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Kenya II

Kenya's Existential Elections

by Ahmed Salim courtesy of The Society for International Development (SID)


With a few days left until Kenyans cast their votes in what is shaping to be a historic election there is a realization that the outcome of the election will transcend the borders of Kenya and have a direct impact in the rest of the East African region and Africa. By now you have read a significant amount of articles, reports, analysis and economic forecasts about what exactly will happen on Election Day. You have also read many pieces that question whether there will be an outbreak of unrest similar to the post-election violence that occured in 2007-2008. The truth is we are not sure what will happen, there is an extraordinary amount of uncertainty surrounding this election and beyond. We may not understand the consequences of who wins and who loses perhaps six to ten months after the President-elect is sworn in. Nevertheless, despite the uncertainty that surrounds this election there are a few things that we know will happen the morning after the dust settles from this election.

This Greater Horn of East Africa (GHEA) Outlook places Kenya's elections in a regional context. It identifies the key players to watch, in addition to the presidential candidates, namely President Mwai Kibaki, the Chief Justice Willy Mutunga, the media and of course the good folks at the Independent Electoral and Boundaries Commission (IEBC). This Outlook provides a snapshot on what is at stake from a regional perspective. "Kenya remains the anchor state and the geopolitical pivot of the East African Community," says Aly Khan Satchu, CEO of Rich Management and well-known economist in the region. For this reason, Kenya's elections will be existential and absolutely crucial at the individual level through Mr. Raila Odinga and Mr. Uhuru Kenyatta, at the national level through Kenya and Kenyans and at a regional level through East Africa. The region needs a dynamic and engaged Kenya for its own long-term welfare and prospects. However, will the country be too bogged down in understanding and implementing the devolution process and unable to pay attention to issues outside of its borders? Countries like South Sudan and Ethiopia will surely hope not.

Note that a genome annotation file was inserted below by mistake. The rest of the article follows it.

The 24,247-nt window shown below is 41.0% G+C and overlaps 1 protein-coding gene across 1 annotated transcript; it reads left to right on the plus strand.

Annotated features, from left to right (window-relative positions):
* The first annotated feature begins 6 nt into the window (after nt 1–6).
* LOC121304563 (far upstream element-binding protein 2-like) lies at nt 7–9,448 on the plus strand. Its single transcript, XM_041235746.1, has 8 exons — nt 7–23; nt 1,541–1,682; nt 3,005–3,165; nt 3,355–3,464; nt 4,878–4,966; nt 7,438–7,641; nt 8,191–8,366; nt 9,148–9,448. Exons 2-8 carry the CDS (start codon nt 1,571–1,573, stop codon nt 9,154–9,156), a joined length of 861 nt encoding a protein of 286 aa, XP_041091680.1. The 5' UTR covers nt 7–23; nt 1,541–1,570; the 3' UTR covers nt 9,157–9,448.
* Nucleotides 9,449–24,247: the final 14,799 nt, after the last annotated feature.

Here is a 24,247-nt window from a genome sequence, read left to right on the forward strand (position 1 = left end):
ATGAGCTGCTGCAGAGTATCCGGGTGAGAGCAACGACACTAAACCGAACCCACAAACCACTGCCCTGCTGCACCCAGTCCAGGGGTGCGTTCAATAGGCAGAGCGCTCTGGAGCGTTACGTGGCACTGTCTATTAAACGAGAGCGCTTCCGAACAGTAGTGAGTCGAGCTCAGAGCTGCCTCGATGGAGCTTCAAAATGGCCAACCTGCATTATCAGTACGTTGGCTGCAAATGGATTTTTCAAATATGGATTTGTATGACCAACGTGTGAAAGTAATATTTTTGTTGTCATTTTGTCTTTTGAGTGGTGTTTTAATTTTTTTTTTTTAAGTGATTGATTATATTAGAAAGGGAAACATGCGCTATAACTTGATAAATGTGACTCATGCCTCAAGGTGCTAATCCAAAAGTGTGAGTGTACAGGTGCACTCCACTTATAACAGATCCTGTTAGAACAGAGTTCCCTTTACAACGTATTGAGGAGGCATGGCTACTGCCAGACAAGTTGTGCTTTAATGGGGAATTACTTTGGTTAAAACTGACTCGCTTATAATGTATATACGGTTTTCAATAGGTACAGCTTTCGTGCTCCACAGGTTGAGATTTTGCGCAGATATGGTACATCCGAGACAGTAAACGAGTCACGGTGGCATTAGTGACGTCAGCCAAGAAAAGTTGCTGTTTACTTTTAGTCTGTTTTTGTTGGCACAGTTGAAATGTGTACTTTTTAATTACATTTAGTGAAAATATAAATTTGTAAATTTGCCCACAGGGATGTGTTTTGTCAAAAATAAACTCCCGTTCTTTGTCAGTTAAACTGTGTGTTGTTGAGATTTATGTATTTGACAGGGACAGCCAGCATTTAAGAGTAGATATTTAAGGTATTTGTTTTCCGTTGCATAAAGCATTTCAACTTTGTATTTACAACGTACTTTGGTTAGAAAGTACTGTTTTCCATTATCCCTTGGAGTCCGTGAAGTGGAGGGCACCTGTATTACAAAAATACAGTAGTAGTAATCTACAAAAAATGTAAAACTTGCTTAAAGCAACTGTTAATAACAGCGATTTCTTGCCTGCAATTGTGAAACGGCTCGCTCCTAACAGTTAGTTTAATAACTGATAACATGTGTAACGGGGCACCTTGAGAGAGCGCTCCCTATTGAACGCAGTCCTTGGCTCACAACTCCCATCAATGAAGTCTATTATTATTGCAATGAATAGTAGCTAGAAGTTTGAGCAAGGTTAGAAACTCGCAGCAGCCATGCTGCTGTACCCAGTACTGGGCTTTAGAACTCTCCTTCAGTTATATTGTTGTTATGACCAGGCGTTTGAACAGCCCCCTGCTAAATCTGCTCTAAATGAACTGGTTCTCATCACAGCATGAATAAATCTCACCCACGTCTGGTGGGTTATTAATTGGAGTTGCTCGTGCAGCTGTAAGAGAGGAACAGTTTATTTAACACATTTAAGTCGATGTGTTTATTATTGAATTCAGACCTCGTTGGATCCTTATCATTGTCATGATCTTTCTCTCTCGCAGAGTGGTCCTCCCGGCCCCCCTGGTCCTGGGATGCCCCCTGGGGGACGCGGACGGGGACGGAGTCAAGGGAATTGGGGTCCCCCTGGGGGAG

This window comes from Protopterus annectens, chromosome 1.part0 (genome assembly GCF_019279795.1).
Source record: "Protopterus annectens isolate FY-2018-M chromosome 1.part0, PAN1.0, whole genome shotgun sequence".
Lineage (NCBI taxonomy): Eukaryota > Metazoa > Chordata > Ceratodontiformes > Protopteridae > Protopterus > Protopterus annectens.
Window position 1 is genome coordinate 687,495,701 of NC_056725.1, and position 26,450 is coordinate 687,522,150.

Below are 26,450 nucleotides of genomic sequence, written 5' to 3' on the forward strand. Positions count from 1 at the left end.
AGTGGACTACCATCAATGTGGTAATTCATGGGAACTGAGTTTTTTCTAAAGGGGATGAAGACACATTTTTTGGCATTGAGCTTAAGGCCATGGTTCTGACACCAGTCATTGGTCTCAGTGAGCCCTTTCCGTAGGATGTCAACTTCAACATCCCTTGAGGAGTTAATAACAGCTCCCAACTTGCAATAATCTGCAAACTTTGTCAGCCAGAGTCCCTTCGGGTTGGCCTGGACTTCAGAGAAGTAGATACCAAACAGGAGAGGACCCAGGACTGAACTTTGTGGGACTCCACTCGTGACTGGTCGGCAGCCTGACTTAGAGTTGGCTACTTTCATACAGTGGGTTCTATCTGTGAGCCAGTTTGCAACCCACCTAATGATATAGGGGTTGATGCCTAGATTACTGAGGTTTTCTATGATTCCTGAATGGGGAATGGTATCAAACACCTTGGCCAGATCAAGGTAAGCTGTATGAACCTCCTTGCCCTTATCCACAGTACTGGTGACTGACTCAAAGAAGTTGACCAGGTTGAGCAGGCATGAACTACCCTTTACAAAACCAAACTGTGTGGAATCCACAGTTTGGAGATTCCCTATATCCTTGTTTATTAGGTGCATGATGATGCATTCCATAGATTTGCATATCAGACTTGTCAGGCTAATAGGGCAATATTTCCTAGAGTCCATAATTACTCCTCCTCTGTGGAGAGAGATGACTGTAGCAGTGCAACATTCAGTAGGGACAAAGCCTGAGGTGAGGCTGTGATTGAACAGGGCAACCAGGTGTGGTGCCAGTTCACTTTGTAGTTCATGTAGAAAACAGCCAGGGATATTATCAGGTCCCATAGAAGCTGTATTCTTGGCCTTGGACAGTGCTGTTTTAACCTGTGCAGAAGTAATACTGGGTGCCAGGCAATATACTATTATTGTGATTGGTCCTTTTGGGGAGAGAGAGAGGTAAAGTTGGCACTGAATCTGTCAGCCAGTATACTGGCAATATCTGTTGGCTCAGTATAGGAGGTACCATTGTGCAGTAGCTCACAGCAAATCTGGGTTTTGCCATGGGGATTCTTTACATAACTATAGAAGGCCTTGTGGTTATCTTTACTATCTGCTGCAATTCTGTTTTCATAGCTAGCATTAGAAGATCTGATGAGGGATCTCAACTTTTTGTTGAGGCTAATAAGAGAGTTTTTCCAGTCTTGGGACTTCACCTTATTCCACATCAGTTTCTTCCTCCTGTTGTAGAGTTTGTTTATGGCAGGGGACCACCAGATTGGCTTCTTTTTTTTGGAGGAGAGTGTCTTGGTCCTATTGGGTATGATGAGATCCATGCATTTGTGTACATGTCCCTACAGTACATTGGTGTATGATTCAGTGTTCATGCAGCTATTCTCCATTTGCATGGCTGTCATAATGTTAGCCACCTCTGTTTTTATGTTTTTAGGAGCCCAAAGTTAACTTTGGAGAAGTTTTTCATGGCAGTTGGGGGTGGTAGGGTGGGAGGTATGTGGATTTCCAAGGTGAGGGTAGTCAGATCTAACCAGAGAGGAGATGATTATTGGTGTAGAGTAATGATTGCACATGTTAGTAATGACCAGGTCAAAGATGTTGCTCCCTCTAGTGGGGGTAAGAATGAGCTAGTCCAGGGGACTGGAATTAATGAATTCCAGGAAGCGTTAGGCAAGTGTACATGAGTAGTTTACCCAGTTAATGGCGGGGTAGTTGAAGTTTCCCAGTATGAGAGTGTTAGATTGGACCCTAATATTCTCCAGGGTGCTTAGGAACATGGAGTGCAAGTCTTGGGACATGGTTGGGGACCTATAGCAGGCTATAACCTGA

In the midst of this uncertainty surrounding the election conduct and results, there are certain things that we know will happen the day after everything is said and done.



The implementation of the devolution process is expected to radically change service delivery and government-citizen relations in Kenya. Devolution will be critical in trying to promote equity and social development by decentralizing representation and government through the reduction of central authority. How will the government pay for this? Mr. Satchu calls the process an "equivalent of economic shock therapy" that could slow down the economy and increase inflation. The process will also have unintended consequences such as exacerbating regional inequalities and bring about new marginalized minorities.



While the fight for Kenya's presidency will be the most visible battle in the election, other battles will be taking place with some intense politicking. As the International Crisis Group (ICG) suspects, "in some counties competition for governorship will be fierce, and the potential for violence is high, especially since many local conflicts are about access to power and resources." The President-elect may have thought the campaign to be elected was arduous, but the real test of his or her mettle will be their relationship with the 47 Governors who will have their own interests, motives and political affiliations as well as the executive power that they wield.



No matter what the outcome, all polls point to a Kenya intensely divided after the election. The next President will have to embrace a dose of pragmatism, realpolitik and serve as Healer-in-Chief. The country, already divided by internal ethnic divisions, saw an intensity in divisions as a result of the ICC question. In order for Kenya to move forward, the next President will have to spend some political capital on reconciliation.



Surprisingly missing from the campaign debates is the Somalia question. How long will the Kenyan Defense Force remain in Somalia? How will a Kenyatta presidency unfold if the West and international partners isolate it? Can they risk isolating Kenya especially after all the progress made in the country by Kenyan and African Union troops? The next President will have to navigate these rocky issues while expecting that a vengeful al-Shabaab could cause some headaches within the country. Somalia and al-Shabaab may have been invisible during the political campaigns. They will surely reassert themselves very quickly once the President-elect takes the oath of office.


Download SID Trend Monitoring Report: Kenya's Existential Elections and Why They Matter


Ahmed Salim

Program Manager: The Society for International Development (SID)

Read more about the author and his view on being a futurist.



The original article was published on The Society for International Development (SID), EA Trend Monitor Observatory's blog - Feb 27, 2013. View original article.


Additional reading:


The Society for International Development (SID) is a global network of individuals and institutions concerned with development, which is participative, pluralistic and sustainable. The Society was founded in Washington D.C. in 1957 and is based in Rome since 1978. Through its programmes and initiatives, organized in key centres of development policymaking in the North and in the South, SID plays a crucial role in promoting dialogue between various stakeholders and interest groups, both locally and internationally.


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